The coronavirus pandemic has undoubtedly brought about new challenges and stressors with so many people stuck at home. Exercise routines have been uprooted and even for the avid runner, going outside for a routine run can feel overwhelming and lonely trying to remain socially distant from other runners and pedestrians.
While everyone is looking for solutions to stay active, even the most experienced runners may experience new injuries, especially when switching from the treadmill to outdoors running or vice versa.
Jasmine Seider, P.T., DPT and Richard Pine, P.T., DPT. from Marine Corps Historic Half sponsor Select Physical Therapy offers insights into running safely and preventing injuries.
Q: What kinds of injuries is Select Physical Therapy seeing more of now than prior to the stay-at-home orders?
A: At Select Physical Therapy, we are seeing more overuse injuries associated with high volumes of walking or running. Cross-training is an effective way to reduce risk of developing these injuries, however, runners are facing additional challenges to cross train as gyms, pools and group classes are closed. These injuries may also be more frequent as new runners and returning runners put on more mileage without gradually building up muscle endurance to tolerate it. Other contributing factors may be not varying the running route or distance, old running shoes or running with a mask on, which can impact breathing efficiency.
It is important to take rest days, cross-train when possible and increase weekly mileage no more than 10% per weekto help avoid injury.
Q: Are there certain injuries that might be miscast as overuse but instead could be more significant?
A: A tibial stress fracture may be thought to be shin splits, but would actually require six to eight weeks off of running. X-rays may be needed to differentiate between the two. Meniscal tears are another concern for runners. Most people with small meniscal tears do very well with conservative treatment and continue running as tolerated. However, if pain worsens and you are unable to bear weight or continue running or walking due to pain, you should be evaluated by an orthopedist or physical therapist. If symptoms persist or worsen over time with rest, then you should see a doctor.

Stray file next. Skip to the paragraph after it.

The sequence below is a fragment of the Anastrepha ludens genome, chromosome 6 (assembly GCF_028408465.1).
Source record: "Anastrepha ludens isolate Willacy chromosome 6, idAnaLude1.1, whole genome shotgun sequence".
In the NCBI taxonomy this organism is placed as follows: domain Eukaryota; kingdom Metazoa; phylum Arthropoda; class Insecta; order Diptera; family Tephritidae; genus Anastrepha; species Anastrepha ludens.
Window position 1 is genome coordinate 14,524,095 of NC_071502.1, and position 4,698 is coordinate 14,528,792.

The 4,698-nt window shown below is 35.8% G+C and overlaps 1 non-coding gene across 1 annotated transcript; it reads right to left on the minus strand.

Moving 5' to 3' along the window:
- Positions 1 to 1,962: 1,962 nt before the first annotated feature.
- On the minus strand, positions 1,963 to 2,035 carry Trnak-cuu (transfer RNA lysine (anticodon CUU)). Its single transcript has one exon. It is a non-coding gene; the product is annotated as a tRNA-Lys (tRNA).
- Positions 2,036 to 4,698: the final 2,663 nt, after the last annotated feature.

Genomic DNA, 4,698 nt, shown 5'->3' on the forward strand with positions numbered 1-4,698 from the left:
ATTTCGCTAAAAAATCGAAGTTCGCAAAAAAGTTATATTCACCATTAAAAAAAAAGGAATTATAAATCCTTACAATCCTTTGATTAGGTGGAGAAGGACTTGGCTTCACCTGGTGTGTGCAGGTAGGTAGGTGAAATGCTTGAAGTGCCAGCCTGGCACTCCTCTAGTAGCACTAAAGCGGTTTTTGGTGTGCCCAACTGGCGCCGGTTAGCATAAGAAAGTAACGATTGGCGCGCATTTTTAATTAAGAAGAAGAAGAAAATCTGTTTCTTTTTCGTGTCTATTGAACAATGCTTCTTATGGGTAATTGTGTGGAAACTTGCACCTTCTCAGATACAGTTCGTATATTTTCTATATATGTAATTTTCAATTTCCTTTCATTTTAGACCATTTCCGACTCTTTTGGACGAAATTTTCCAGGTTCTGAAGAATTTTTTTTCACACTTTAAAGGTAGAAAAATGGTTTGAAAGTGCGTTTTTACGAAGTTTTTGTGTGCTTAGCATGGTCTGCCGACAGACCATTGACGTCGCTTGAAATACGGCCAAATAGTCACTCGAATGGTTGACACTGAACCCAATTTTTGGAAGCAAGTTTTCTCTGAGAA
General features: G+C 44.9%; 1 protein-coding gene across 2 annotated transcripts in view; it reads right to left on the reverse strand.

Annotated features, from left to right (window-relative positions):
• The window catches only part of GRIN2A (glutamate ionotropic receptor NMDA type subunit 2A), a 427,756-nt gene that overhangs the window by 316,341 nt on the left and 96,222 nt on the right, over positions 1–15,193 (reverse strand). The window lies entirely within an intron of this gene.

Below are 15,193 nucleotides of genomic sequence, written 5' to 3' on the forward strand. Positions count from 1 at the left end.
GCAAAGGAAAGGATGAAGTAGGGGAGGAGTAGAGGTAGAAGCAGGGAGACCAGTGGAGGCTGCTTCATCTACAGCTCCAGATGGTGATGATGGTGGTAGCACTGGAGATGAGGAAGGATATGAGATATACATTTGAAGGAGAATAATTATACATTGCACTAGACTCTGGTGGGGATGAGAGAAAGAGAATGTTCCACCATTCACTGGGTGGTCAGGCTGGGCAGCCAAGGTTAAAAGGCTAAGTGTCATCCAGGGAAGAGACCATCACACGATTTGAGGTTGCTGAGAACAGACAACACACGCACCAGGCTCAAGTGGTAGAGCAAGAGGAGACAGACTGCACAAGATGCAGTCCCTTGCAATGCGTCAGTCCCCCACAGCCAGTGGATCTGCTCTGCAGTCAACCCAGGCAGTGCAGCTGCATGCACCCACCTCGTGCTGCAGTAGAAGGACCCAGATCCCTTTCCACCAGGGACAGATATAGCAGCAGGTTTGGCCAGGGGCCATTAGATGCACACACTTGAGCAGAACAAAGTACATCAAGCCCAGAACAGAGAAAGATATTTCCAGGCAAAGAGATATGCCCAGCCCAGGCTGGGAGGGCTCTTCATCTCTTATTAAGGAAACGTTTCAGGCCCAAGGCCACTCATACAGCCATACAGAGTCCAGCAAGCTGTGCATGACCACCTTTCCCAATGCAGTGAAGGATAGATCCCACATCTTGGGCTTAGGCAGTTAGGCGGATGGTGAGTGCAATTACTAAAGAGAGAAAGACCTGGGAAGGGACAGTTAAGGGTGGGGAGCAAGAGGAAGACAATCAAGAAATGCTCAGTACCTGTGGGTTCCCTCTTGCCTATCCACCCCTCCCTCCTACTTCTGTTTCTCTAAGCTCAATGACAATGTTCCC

Q: Is Select Physical Therapy seeing patients? If so, how do you follow COVID-19 related guidelines? If not, what are some things you are doing for your patiens virtually?
A: During this unprecedented time, Select Physical Therapy is keenly focused on our patients’ safety while helping them heal from an injury or chronic condition. The Department of Homeland Security and federal and state governments have deemed physical therapy an essential component of health care during the coronavirus pandemic; therefore, our centers remain open to serve patients in need. We are taking extensive preventative measures, guided by the CDC, to protect our patients and employees who enter our centers.